• Instead of going to Oakland for his career to die, Michael Crabtree has been resurrected. He and Amari Cooper are essentially co-No. 1 WRs in a top-12 offense.
• Sam Bradford played well, but the Eagles did most of their damage on the ground – at least until the game-winning pass to Jordan Matthews in overtime.
• It’s almost as if Chip Kelly has only one plan, and that’s to exhaust the opposing defense with his team’s pace. If it works, the Eagles roll late in games. If it doesn’t, they struggle. It also necessitates a lot of running plays which more reliably wear defenders down. Otherwise, it’s hard to identify anything special.
• Dez Bryant is more or less back. It’s too bad he had to create his own points catching a hail mary, but he’ll get his targets. And Tony Romo should be back in Week 11. I’m not sure whether Cole Beasley’s breakout is something on which the Cowboys will build.
• Darren McFadden had 27 more carries and took a lot of hits, but didn’t look worse for the wear. Once Romo comes back, this could be a top-five offense and McFadden its feature back.
• Sammy Watkins caught all eight of his targets for 168 yards, including a beautiful 68-yard touchdown catch on the full run. He’s a top-20 WR going forward, and the upside is top-10.
• I didn’t watch much of the 49ers-Falcons, but I caught the mind-boggling decision by Dan Quinn to kick a field goal down four *at the one-yard-line* with three minutes and two timeouts left. Essentially Quinn decided that: (1) making the chip shot; (2) forcing the Niners to have a three-and-out; (3) driving back into field-goal range; and (4) making a second field goal was more likely than scoring a one-yard touchdown. And that’s not even considering the Niners would start at their own 1-yard line in the event the Falcons failed on fourth down.
• Devonta Freeman managed only 12 yards on 12 carries, but his 67 receiving yards and a score paid the bills. Freeman, Julio Jones (17 targets) and, to a lesser extent, tight end Jacob Tamme, are the only relevant players in the Falcons offense. No team in the league has its entire offensive output so densely concentrated.
• For all of Andrew Luck’s garbage-time heavy performances this year, his modest 252 yards and two TDs (7.0 YPA) against the Broncos elite defense was his best. Luck also had 34 yards on the ground, didn’t throw an interception and took only one sack.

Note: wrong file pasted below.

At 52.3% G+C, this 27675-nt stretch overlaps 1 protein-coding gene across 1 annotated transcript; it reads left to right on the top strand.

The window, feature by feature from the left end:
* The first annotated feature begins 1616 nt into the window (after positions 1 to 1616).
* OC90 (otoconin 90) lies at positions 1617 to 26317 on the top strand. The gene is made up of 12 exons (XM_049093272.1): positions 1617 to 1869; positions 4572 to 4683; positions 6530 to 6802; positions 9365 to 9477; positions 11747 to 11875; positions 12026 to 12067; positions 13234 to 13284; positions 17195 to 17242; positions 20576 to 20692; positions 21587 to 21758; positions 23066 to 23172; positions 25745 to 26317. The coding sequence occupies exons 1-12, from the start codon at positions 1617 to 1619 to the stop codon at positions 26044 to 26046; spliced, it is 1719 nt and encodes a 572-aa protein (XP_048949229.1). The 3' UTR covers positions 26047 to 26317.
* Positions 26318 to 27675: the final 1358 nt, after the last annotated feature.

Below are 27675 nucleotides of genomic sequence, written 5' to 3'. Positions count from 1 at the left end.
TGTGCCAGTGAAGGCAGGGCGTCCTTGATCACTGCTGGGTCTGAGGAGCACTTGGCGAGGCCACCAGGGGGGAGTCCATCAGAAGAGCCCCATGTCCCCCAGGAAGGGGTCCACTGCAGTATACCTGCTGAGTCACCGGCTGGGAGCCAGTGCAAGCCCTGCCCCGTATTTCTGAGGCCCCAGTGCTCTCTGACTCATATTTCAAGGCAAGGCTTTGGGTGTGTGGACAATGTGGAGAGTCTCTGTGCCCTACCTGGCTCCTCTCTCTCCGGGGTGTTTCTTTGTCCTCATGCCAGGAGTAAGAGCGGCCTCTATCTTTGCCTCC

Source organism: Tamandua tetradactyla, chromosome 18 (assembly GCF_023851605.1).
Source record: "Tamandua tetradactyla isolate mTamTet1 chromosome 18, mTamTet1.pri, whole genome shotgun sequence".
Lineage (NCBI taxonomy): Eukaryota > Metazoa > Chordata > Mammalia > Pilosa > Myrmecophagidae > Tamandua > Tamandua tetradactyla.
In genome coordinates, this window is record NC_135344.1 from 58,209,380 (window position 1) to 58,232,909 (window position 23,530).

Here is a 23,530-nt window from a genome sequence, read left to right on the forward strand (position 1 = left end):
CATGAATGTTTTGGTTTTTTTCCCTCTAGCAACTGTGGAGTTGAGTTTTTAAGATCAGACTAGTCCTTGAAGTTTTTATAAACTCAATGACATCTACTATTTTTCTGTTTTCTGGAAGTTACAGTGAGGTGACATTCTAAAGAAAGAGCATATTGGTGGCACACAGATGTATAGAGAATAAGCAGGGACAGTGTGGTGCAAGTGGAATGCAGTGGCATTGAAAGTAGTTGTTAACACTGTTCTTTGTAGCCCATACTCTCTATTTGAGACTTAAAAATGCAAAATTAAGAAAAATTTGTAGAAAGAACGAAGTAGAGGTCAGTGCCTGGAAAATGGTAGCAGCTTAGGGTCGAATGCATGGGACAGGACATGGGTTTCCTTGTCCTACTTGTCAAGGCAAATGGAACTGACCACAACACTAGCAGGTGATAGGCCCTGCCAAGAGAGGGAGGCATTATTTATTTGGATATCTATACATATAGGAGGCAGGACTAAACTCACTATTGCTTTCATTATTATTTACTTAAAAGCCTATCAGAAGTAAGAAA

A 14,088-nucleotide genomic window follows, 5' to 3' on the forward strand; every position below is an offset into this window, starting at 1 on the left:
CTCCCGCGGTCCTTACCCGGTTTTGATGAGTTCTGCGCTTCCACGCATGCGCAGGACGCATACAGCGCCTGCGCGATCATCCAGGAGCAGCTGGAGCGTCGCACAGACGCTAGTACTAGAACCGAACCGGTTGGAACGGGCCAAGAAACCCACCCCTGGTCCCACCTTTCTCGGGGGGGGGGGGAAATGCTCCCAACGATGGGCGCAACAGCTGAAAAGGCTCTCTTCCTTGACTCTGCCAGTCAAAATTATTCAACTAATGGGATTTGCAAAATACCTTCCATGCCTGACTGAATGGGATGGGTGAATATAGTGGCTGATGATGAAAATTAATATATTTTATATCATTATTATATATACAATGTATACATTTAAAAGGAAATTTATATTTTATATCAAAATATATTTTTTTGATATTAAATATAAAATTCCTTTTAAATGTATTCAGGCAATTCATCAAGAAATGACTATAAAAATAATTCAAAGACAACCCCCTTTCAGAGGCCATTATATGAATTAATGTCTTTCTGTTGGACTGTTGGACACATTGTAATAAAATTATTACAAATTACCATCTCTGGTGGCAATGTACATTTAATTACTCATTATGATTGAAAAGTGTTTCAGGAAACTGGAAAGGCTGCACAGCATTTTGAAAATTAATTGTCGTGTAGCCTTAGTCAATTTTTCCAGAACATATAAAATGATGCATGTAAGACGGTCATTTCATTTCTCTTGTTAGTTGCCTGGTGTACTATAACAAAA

• Apparently the Broncos signed Vernon Davis to motivate Owen Daniels. Otherwise, Denver’s output was meager as usual, and the team has no running game whatsoever. At this point, I’d put C.J. Anderson ahead of Ronnie Hillman, but it might not matter much.
• Carolina was up 37-14 with nine minutes left in the game, and somehow Green Bay had the ball at their four-yard line down eight with two minutes left. The same thing happened against the Colts last week, and the Panthers needed overtime to win that one.
• Aaron Rodgers and Cam Newton had monster fantasy games, and it coincided with Davante Adams and Devin Funchess, two preseason risers when their teammates got hurt, finally becoming relevant.
• When Eddie Lacy struggled early last year, I compared him to Trent Richardson. By midseason, when he was playing well, I caught a lot of grief for that. Is it reasonable yet to ask for an apology? Apparently, he injured his groin during the game, but we’re in Week 9, he plays with an elite QB, and he’s been virtually worthless all year.
• I laid the points with the Pats for the first time in a while, and I have to say it felt good to be rooting for them to pull away rather than the underdog to keep it close. The Redskins actually might have covered had they not dropped at least seven passes (it was at six when I saw another drop and stopped counting.) Dion Lewis got hurt, and while he’s been great, I’d be shocked if it slows down this juggernaut.
• I called former referee turned penalty commentator Mike Carey “master of the obvious” on Twitter, but Yahoo!’s Andy Behrens rightly pointed out “master” was inapt. So we’ll go with “Student of the Obvious.”
I was all set to take the Bengals -11, but after talking to Dalton Del Don on the podcast, I changed my mind and took the Browns. My reasoning was I had been burned by the 49ers and Dolphins the last two Thursdays, and maybe my Bengals hunch was just based on my past trauma from backing (and watching) those two hopeless underdogs in standalone games. Besides, it’s usually correct to take the dog when the spread is double-digits, and I wasn’t going to panic and take favorites to avoid being on the wrong side of yet another blowout… Of course, as soon as I had locked in the Browns pick on Wednesday, I felt sure it was wrong.